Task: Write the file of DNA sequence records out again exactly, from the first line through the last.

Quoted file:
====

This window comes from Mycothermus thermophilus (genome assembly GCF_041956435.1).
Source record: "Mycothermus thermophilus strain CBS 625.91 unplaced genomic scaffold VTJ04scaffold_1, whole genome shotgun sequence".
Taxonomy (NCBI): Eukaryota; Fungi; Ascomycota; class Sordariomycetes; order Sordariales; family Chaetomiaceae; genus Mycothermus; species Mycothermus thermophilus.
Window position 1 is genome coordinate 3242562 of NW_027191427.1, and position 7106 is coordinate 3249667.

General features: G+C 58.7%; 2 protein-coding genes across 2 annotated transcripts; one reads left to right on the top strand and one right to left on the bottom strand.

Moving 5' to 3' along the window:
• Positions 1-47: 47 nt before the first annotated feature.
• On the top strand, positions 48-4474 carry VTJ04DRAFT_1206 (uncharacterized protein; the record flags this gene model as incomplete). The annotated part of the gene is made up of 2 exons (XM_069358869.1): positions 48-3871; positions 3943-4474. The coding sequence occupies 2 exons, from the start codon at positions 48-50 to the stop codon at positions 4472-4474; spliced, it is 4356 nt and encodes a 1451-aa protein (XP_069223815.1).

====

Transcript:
This window comes from Mycothermus thermophilus (genome assembly GCF_041956435.1).
Source record: "Mycothermus thermophilus strain CBS 625.91 unplaced genomic scaffold VTJ04scaffold_1, whole genome shotgun sequence".
Taxonomy (NCBI): Eukaryota; Fungi; Ascomycota; class Sordariomycetes; order Sordariales; family Chaetomiaceae; genus Mycothermus; species Mycothermus thermophilus.
Window position 1 is genome coordinate 3242562 of NW_027191427.1, and position 7106 is coordinate 3249667.

General features: G+C 58.7%; 2 protein-coding genes across 2 annotated transcripts; one reads left to right on the top strand and one right to left on the bottom strand.

Moving 5' to 3' along the window:
• Positions 1-47: 47 nt before the first annotated feature.
• On the top strand, positions 48-4474 carry VTJ04DRAFT_1206 (uncharacterized protein; the record flags this gene model as incomplete). The annotated part of the gene is made up of 2 exons (XM_069358869.1): positions 48-3871; positions 3943-4474. The coding sequence occupies 2 exons, from the start codon at positions 48-50 to the stop codon at positions 4472-4474; spliced, it is 4356 nt and encodes a 1451-aa protein (XP_069223815.1).